A motion picture recounting the harrowing story of the trial of a Philadelphia abortionist and his many victims has a distributor and is now set for release later this year.
Gosnell: The Trial of America's Biggest Serial Killer will be released in October in 750 theaters nationwide through GVN Releasing, the Hollywood Reporter said Tuesday.
The movie, which producers and Irish journalists Anne McElhinney and Phelim McAleer made with approximately $2.3 million in a crowdfunding campaign, features actor Dean Cain as the lead detective who chased the case of Kermit Gosnell, the Philadelphia abortionist who is now in prison.
Gosnell is presently serving a life sentence for the murder of three infant babies and the involuntary manslaughter of one of his adult patients, Karnamaya Mongar.
"With the retirement of pro-abortion Kennedy, the release of our movie couldn't be more timely. The movie tells the truth about abortion, something sadly lacking in Hollywood and the mainstream media," said McElhinney in a statement to The Christian Post Wednesday, noting she was "thrilled."
Gosnell's abortion facility, which was referred to as a "House of Horrors" when it was finally exposed in 2010 — dozens of aborted babies and body parts were found in jars and the conditions inside were filthy — was allowed to operate because the state government failed to inspect the clinic for over 17 years.
The plot of the movie follows the trial of Gosnell, and includes gruesome details about Baby A, arguably the most famous of Gosnell's victims, the largest baby delivered who was estimated to be around 29 weeks old. Baby A was moving until Gosnell cut his spinal cord with scissors and witnesses testified that he joked that this particular baby was "big enough to walk me to the bus stop."
The movie also touches on the near total journalistic blackout on the story early in the trial. When Gosnell went to trail the press gallery was almost completely empty. Given the scale of the crimes committed the filmmakers maintain it ought to have made national headlines in the secular media but it did not until USA Today columnist Kirsten Powers learned of it and rebuked the mainstream media for deliberately ignoring the story.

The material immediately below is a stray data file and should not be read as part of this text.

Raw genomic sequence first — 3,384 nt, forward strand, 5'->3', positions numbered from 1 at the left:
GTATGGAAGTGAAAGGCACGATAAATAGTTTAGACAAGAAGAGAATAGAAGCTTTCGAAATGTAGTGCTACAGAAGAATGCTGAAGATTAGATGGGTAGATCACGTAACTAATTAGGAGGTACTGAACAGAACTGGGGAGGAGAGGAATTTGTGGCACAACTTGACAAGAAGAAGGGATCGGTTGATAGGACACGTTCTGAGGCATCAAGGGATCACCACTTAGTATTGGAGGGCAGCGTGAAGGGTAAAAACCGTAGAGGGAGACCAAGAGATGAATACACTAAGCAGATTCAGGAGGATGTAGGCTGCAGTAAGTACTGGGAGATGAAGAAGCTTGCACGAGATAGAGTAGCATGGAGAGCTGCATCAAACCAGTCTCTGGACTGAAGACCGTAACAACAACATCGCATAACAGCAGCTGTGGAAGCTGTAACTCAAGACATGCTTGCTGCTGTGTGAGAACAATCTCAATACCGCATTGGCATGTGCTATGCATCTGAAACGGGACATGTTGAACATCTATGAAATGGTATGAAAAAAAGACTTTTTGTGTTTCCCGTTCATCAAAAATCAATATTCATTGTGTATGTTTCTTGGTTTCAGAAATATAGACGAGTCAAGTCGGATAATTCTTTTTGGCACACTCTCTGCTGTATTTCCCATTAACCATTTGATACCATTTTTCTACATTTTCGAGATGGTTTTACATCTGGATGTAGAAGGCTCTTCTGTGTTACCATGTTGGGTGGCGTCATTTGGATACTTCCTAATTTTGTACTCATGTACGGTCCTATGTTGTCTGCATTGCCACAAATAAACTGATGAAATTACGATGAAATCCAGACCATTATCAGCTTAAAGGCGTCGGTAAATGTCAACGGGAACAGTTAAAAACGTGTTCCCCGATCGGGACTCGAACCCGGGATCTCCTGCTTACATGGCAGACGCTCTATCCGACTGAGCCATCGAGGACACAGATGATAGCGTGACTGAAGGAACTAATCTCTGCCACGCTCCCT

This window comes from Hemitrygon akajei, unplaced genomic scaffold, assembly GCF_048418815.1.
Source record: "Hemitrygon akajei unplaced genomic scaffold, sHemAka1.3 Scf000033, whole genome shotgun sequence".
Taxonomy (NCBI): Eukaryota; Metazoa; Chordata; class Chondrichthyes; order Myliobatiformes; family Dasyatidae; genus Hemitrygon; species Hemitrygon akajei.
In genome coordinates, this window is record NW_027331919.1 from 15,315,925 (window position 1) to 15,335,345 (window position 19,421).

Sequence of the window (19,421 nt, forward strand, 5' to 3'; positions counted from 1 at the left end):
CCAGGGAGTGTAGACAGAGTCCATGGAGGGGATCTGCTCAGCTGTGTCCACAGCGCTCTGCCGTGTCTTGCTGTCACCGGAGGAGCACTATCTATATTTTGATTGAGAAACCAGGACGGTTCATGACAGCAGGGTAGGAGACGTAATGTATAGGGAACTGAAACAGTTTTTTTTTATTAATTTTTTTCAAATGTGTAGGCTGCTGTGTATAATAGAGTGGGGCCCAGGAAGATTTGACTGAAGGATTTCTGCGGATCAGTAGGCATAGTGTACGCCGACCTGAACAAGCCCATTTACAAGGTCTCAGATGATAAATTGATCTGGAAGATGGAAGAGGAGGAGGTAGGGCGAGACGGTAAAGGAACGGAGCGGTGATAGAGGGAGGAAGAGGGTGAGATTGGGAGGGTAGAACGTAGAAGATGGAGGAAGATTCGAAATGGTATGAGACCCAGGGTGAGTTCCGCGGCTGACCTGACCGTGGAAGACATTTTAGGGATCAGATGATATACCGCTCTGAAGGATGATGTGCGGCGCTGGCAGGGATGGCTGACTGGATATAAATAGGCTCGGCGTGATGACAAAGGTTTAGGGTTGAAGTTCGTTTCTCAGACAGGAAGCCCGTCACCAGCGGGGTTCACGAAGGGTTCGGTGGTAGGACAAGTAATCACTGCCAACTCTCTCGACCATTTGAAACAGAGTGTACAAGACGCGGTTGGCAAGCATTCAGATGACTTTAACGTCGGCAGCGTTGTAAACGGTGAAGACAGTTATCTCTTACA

"It's a story that needs to be told fairly and we've done just that. The cover-up stops here," said McElhinney.
McElhinney and McAleer have been attempting to get the film into theaters for approximately four years, having had no success until now.
The two producers, whom The Christian Post interviewed in January 2017, also captured the story comprehensively in a book, Gosnell: The Untold Story of America's Most Prolific Serial Killer.
"It made us sick to our stomach, made us nauseous, because of how evil, how dehumanized, how banal the evil was," McElhinney told CP at the time.
"In that circle of Hell that [Gosnell] created, people were laughing, people were jovial, people joked around, and there's something uniquely macabre, something uniquely diabolical about that."
With respect to the reporters not paying attention to the story, McAleer said that they "didn't get together in some darkened room or some website where they all decided conspiratorially not to cover this. They all decided individually that this is something that they didn't want to cover."
"And the reason they didn't want to cover it is because it would shine a negative light on abortion. The honest ones will admit that. The dishonest ones will say, 'Oh, we were too busy' or 'We didn't have enough resources.'"
"This is a classic crime story. This is a classic, wonderful journalistic story about an issue of national importance, an issue of national debate. And if it was a pro-lifer doing something similar, murdering people, you can bet that they would have covered it. I don't want to over explain it. It's just simple journalistic bias."
The Hollywood Reporter also noted Tuesday that the filmmakers "thought they had a distribution deal a year ago but the judge at Gosnell's trial, Jeffrey Minehart, sued to block the release of the film, fearing he was portrayed as part of 'Philadelphia's liberal corrupt government.'"
The lawsuit, which was recently resolved, alleged that the producers "shamelessly exploit[ed] for profit the morally divisive issue of abortion and the notoriety of the horrific Kermit Gosnell trial, which involved a Philadelphia abortion doctor who was found guilty of grisly mass murders of fully developed in-vitro infants, some of whom were born alive."